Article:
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Veiled survivors: Jews, Roma and Muslims in the years of the Holocaust

Motadel, David (2015) Veiled survivors: Jews, Roma and Muslims in the years of the Holocaust. In: Rueger, Jan and Wachsmann, Nikolaus, (eds.) Rewriting German history: new perspectives on modern Germany. Palgrave Macmillan, Basingstoke, UK, pp. 288-305. ISBN 9781137347787

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Identification Number: 10.1057/9781137347794_16

Abstract

In the months following Hitler’s invasion of the Soviet Union, SS squads — the so-called Einsatzgruppen — executed hundreds of Muslim prisoners of war who had fought in the Red Army, assuming that their circumcision proved that they were Jewish. In Berlin, these executions soon became the subject of controversy. During a meeting of officers of the Wehrmacht, SS and Ministry for the Occupied Eastern Territories in summer 1941, Erwin von Lahousen, an official of the Wehrmacht intelligence agency representing his boss, Wilhelm Canaris, engaged in a row with the head of the Gestapo, Heinrich Müller, about these killings. Lahousen brought up the selection of hundreds of Muslim Tatars, who had been sent to ‘special treatment’ because they were taken for Jews. Müller acknowledged that the SS had made mistakes in this respect, remarking that it was the first time that he had heard that Muslims were circumcised like Jews. A few weeks later, Müller’s superior, Reinhard Heydrich, chief of the Reich Security Main Office, sent out instructions urging the Einsatzgruppen to be more careful: The ‘circumcision’ and ‘Jewish appearance’ could not be taken as sufficient ‘proof of Jewish descent’, he made clear. Muslims and Jews were not to be confused. In the following year, the Ministry for the Occupied Eastern Territories issued a similar directive on the identification of ‘Jews’ in the Eastern territories, warning that only in the western Russian territories could circumcision be seen as a proof of Jewishness. ‘In those regions, though, in which Mohammedans exist we will not be able to base the Jewishness of the person on circumcision alone’. There, other indicators, such as names, origins and ethnic appearance, had to be considered as well.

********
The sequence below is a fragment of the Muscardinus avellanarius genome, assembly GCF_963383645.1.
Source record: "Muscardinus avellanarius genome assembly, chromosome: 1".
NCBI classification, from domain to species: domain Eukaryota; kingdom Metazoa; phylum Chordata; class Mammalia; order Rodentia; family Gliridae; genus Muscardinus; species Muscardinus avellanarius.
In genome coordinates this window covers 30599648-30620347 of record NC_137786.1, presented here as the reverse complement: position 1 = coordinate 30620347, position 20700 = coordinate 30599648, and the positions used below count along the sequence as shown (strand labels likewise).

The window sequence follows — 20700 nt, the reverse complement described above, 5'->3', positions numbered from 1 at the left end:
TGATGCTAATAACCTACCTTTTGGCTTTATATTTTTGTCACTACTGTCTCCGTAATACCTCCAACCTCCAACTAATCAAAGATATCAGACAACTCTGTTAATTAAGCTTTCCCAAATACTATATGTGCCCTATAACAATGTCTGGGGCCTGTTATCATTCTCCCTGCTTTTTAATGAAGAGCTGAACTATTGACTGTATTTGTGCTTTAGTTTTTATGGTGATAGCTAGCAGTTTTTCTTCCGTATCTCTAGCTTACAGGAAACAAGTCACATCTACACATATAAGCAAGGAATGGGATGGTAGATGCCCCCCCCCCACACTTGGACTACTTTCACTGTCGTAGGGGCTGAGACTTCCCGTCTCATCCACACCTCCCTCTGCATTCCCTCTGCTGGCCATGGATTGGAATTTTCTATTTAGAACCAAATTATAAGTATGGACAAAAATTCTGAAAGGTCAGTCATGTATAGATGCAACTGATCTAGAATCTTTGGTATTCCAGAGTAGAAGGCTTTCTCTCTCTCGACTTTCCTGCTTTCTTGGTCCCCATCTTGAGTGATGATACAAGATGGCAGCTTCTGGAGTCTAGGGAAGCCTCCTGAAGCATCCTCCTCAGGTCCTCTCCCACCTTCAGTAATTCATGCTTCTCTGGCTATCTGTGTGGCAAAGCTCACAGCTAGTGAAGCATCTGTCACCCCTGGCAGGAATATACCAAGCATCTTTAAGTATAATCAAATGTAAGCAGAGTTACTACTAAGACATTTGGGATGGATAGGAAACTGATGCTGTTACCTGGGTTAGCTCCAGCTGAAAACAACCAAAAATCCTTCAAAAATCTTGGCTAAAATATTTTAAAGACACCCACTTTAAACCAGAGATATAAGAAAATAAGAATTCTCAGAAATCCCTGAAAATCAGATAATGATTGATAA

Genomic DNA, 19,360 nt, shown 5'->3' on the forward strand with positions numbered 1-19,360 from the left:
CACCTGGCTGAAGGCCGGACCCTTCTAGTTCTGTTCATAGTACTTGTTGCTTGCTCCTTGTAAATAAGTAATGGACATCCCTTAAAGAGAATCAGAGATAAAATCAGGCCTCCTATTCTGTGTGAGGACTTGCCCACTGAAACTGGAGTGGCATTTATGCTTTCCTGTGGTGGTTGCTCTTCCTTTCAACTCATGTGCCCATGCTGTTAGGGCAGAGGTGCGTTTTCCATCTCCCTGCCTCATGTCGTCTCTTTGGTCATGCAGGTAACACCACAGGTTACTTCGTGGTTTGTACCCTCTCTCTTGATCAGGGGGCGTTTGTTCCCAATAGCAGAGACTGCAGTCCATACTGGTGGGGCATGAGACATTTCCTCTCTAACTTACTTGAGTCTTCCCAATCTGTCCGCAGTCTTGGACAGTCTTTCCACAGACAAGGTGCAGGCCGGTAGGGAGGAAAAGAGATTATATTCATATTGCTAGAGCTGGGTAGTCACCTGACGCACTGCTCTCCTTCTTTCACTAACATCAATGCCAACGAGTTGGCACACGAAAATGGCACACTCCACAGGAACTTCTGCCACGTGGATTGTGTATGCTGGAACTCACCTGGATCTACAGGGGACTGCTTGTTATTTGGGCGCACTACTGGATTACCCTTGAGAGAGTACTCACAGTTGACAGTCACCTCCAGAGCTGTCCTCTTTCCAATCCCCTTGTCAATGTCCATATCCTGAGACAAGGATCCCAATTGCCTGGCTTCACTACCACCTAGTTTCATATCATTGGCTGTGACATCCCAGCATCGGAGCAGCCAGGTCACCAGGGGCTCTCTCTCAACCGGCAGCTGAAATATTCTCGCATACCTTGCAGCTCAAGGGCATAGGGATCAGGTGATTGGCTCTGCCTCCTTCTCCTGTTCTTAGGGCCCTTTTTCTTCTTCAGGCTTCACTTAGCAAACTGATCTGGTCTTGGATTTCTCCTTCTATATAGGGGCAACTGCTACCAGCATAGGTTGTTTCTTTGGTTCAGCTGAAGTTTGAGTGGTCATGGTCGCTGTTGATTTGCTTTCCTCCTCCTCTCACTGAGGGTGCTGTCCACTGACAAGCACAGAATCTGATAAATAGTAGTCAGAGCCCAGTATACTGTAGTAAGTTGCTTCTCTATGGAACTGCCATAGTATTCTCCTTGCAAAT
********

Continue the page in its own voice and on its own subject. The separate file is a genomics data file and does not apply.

Item Type: Book Section
Official URL: http://www.palgrave.com/gb/
Additional Information: © 2015 The Author
Divisions: International History
Subjects: D History General and Old World > D History (General) > D731 World War II
Sets: Departments > International History
Date Deposited: 23 May 2017 15:28
Last Modified: 23 Aug 2019 13:15
URI: http://eprints.lse.ac.uk/id/eprint/77833

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